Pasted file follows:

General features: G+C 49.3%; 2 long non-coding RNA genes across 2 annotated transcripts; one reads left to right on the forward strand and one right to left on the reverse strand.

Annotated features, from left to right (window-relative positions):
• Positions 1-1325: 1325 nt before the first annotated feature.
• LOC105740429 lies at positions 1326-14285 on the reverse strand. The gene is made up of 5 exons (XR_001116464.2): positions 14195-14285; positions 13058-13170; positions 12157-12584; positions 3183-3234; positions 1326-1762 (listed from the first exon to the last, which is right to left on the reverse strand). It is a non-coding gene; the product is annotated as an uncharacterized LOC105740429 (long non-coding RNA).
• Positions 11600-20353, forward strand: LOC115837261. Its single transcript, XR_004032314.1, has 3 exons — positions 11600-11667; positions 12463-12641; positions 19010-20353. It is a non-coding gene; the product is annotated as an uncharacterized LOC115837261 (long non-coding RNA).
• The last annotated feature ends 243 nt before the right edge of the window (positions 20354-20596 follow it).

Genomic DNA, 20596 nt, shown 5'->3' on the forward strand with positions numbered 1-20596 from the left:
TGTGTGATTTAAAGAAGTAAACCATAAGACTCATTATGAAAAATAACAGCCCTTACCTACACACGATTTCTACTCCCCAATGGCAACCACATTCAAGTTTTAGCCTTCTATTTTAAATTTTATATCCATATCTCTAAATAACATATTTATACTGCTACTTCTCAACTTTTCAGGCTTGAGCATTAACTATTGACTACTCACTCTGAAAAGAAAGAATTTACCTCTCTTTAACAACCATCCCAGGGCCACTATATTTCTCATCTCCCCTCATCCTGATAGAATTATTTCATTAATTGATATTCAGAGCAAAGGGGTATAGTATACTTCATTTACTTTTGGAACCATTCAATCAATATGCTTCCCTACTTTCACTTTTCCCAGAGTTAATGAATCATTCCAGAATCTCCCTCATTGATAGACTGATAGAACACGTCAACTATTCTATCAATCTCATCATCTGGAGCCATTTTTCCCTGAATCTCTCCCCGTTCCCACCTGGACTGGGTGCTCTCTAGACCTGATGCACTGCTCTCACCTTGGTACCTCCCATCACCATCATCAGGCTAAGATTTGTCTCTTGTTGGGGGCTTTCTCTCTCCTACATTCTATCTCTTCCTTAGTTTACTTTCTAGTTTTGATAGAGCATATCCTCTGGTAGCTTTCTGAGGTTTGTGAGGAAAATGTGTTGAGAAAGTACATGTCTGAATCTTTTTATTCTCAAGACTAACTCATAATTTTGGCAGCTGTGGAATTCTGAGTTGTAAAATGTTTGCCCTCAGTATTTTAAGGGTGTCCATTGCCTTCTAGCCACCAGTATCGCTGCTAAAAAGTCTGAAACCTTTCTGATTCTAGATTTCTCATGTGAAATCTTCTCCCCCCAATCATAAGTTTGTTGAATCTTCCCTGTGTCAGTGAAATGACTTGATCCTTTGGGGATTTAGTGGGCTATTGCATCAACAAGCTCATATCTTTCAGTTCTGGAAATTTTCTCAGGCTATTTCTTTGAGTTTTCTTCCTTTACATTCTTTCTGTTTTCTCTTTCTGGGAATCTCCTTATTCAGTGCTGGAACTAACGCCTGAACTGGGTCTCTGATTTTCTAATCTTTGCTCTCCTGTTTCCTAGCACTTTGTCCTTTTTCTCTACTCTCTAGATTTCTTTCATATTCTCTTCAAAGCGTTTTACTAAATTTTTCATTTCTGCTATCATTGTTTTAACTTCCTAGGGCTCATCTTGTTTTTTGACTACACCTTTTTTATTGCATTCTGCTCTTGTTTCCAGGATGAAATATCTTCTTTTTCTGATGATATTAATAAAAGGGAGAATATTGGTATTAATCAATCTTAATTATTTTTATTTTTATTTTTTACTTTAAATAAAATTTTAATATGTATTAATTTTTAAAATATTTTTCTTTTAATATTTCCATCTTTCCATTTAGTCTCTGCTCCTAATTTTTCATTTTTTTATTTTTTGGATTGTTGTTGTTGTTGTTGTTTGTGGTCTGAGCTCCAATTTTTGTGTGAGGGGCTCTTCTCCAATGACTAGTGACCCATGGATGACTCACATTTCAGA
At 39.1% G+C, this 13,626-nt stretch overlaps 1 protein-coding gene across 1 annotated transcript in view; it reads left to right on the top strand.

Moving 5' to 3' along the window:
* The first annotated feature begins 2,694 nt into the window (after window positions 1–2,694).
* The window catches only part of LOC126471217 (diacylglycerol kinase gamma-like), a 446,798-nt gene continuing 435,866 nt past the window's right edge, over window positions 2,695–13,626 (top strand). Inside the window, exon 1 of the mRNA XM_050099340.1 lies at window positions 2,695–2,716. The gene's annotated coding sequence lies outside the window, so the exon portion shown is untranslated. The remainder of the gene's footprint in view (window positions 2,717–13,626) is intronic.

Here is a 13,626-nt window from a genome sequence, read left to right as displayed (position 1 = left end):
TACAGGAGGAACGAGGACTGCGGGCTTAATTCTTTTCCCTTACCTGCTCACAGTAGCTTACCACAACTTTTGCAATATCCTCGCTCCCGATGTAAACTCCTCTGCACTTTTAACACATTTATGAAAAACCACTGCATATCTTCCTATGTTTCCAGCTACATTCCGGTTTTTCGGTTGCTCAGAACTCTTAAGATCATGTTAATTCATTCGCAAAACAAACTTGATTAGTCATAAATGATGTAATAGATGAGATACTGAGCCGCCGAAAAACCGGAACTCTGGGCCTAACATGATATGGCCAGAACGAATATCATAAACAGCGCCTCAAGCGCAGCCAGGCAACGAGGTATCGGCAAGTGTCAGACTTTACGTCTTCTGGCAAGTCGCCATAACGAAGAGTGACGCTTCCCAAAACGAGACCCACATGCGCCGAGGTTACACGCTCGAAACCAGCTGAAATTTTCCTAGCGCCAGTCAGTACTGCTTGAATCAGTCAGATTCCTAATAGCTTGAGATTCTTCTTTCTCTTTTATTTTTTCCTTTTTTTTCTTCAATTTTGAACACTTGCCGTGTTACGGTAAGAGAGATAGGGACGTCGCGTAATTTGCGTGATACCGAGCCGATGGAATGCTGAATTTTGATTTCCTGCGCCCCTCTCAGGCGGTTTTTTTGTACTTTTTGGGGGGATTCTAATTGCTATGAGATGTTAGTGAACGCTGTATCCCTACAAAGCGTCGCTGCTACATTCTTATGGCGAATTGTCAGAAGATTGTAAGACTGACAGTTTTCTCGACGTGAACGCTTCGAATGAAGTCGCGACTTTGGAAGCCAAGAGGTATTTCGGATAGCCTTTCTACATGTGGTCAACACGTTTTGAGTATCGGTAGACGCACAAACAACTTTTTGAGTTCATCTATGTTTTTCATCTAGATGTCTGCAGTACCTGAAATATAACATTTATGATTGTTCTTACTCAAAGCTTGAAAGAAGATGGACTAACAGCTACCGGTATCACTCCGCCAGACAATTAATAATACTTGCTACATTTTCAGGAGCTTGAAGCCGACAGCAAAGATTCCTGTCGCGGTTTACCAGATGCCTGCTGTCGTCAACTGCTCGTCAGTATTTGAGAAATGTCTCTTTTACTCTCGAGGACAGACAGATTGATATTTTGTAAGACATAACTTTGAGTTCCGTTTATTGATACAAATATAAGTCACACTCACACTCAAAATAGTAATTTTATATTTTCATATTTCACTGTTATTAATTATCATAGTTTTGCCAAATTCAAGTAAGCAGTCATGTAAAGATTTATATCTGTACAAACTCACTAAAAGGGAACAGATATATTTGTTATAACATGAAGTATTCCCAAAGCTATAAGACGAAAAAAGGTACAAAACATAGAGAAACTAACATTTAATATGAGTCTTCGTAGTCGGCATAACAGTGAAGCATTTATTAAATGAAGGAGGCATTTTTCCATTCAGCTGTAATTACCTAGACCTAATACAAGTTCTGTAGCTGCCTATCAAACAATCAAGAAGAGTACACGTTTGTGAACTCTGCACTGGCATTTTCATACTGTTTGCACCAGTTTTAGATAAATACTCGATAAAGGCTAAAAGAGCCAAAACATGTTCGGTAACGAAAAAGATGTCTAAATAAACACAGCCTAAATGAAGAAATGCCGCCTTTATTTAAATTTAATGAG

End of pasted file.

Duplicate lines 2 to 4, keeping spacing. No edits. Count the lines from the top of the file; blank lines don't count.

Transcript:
Annotated features, from left to right (window-relative positions):
• Positions 1-1325: 1325 nt before the first annotated feature.
• LOC105740429 lies at positions 1326-14285 on the reverse strand. The gene is made up of 5 exons (XR_001116464.2): positions 14195-14285; positions 13058-13170; positions 12157-12584; positions 3183-3234; positions 1326-1762 (listed from the first exon to the last, which is right to left on the reverse strand). It is a non-coding gene; the product is annotated as an uncharacterized LOC105740429 (long non-coding RNA).